By TIM REYNOLDS
AP Basketball Writer
MIAMI — A month remains in the NBA season, and nothing is truly settled.
The best team? To be determined.
The worst team? Also to be determined.
Playoff matchups? We’re a long way from knowing any of those.
Scoreboard-watching season has officially hit the NBA, with at least 18 teams realistically in playoff races and another seven teams still alive in the tanking-driven chase to have the best odds of winning the draft lottery.
Every game matters to somebody, and the seedings battles — particularly for the No. 3 through No. 8 spots in both conferences — will almost certainly go down to the season’s final days.
“I think fun is the right word,” Washington coach Scott Brooks said. “It is fun. It’s not fun if you’re outside looking in and not in the NBA. That sucks. Been there before. But it’s fun. Every night, it’s a playoff atmosphere. You can go on a nice stretch and move yourself up in the standings, or you can go the other way and knock yourself out of the standings if you don’t come to play every night.”
There are five distinct races going on right now — Houston and Golden State for No. 1 in the West, Toronto and Boston for No. 1 in the East, logjams to determine the rest of the playoff brackets in both the Eastern and Western Conferences, and there’s the tankers who are waging their own tournament of ineptitude.
Entering Tuesday, San Antonio wasn’t even holding a playoff spot in the Western Conference. The Spurs started the day as the No. 10 seed, tied with Utah and Denver and only one game in the loss column behind No. 4 Oklahoma City.
All that can be safely presumed is this: The top two seeds in both conferences have separated themselves. Seeds 3 through 8, the possibilities are somewhere near endless.
“Both conferences, there’s a lot of parity,” Miami coach Erik Spoelstra said. “It’s good for the league. Obviously it’s a little bit top-heavy, at the very top. But everybody else, that’s a pretty even playing field depending on the night.”
A look at the races:
Top of the East
Toronto leads Boston by 31/2 games. It’s not over yet, especially since the Celtics and Raptors still face off twice — March 31 and April 4. There isn’t a giant disparity in the strength of remaining schedules, though Boston has only six of its remaining 15 games at home and may be without Kyrie Irving (knee) for a little bit. Rookie forward Daniel Theis (knee) also has been ruled for the season.
“We are equipped,” Celtics coach Brad Stevens said, “and we will battle.”
Rest of the East
It seems like the postseason field is set, with No. 8 Miami leading No. 9 Detroit by five games. But seedings are still very much in the air, with little separation between third and eighth. The team to watch is Philadelphia, which has only five games left against teams with winning records — and all five are at home.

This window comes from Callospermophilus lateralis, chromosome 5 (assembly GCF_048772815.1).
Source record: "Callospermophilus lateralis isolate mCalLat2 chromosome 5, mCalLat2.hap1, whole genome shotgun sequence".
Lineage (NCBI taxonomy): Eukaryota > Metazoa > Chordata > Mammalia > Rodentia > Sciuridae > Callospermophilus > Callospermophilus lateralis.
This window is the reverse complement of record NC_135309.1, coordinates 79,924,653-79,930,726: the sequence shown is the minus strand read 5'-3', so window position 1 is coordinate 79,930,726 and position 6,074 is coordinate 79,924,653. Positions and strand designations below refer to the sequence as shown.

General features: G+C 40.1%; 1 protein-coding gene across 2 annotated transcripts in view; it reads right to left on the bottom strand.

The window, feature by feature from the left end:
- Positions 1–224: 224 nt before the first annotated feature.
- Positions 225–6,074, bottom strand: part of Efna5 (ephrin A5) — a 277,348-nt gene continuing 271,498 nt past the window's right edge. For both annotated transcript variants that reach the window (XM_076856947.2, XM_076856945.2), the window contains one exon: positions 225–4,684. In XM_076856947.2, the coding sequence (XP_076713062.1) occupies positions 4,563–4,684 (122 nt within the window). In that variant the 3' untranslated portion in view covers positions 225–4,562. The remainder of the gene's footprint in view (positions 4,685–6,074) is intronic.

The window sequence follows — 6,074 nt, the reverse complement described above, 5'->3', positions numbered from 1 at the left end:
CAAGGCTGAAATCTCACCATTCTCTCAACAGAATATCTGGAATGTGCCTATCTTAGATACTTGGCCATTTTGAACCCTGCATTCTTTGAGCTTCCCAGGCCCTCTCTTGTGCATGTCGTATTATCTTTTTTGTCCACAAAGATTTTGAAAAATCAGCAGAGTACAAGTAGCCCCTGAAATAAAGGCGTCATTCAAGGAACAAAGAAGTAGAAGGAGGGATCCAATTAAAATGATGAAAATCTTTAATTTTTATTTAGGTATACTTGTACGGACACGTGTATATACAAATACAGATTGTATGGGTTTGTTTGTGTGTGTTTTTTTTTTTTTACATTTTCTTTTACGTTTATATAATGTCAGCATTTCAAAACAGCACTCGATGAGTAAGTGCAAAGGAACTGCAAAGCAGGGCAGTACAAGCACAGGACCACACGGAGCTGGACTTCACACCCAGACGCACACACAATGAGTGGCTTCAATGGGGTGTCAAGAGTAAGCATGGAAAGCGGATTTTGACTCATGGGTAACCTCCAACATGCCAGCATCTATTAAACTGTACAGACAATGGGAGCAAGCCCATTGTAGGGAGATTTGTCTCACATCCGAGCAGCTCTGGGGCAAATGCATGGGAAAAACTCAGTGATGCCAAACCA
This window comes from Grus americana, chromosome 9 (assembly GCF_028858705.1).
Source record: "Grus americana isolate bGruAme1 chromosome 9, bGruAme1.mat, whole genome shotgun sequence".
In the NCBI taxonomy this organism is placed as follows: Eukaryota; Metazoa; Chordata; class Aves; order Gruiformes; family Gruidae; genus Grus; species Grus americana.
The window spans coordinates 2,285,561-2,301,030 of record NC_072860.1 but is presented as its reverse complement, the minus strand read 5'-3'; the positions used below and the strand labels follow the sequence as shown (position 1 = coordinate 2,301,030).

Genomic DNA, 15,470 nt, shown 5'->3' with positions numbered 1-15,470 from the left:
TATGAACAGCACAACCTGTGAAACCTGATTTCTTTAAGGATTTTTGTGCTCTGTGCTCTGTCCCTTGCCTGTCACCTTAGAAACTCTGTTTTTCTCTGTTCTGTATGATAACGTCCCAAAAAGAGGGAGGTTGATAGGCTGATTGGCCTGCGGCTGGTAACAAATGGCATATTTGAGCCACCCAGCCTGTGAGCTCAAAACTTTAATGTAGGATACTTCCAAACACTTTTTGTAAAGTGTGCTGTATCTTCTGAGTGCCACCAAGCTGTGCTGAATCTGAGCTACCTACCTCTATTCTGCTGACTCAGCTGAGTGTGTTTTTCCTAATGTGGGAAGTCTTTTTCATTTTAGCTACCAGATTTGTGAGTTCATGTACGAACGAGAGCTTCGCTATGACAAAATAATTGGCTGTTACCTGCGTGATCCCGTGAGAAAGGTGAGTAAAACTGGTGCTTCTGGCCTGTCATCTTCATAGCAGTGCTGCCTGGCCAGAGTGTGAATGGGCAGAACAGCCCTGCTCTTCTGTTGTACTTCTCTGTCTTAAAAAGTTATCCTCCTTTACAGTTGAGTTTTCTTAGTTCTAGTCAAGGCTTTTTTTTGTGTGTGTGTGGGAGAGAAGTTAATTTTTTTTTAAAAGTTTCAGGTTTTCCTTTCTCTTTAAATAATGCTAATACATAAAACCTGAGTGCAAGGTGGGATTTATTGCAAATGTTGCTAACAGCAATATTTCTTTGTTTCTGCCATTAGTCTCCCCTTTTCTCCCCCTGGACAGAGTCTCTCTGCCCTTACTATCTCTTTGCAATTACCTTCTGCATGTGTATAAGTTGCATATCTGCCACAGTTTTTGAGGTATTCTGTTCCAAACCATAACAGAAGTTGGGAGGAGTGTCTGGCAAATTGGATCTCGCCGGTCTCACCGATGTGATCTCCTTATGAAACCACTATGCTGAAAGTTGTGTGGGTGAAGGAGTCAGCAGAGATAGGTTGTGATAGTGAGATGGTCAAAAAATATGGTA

Indiana’s schedule down the stretch is brutal, with 11 of its next 13 games coming against teams over .500. The Pacers are as healthy as they’ve been all season, which will help.
“With more depth, we shouldn’t have to pace ourselves,” Pacers coach Nate McMillan said. “We can go out and try to get after teams.”
Best in the West
Houston is in control of the chase for the No. 1 seed and home-court advantage throughout the playoffs, holding a two-game lead over Golden State. It’s really a three-game lead since the Rockets won the season series 2-1.
“We’re pretty locked in defensively, as much as we can be right now,” Rockets guard Chris Paul said.
The Warriors know they can win on the road, so the sense is that they won’t be crushed if the No. 1 seed doesn’t go to them.
Rest of the west
This is where it gets crazy. There’s eight teams vying for six spots, with four games separating third-place Portland from 10th-place San Antonio.
Most of those eight clubs play brutal schedules coming in as well.
The Clippers have the worst of it after their game in Chicago on Tuesday; 14 of the next 15 contests for Doc Rivers’ club will be against playoff-bound or at least playoff-aspiring opponents.
“It’s one game at a time,” Clippers guard Lou Williams said. “One game at a time. Some of this stuff is out of our control. A lot of it, we can’t control. Only thing we can control is go out, play one game at a time, and just live with the results.”
Memphis has lost 18 consecutive games, yet still only has a one-game edge over — er, below — Phoenix in the race for the most pingpong balls in the draft lottery.
Entering Tuesday, there’s seven teams with somewhere between 18 and 21 wins. Atlanta still has 12 games left against good teams, but it still seems unlikely that the Hawks will be bad enough to out-bad Memphis or Phoenix.
“They haven’t laid down yet,” Memphis interim coach J.B. Bickerstaff. “And I don’t expect them to.”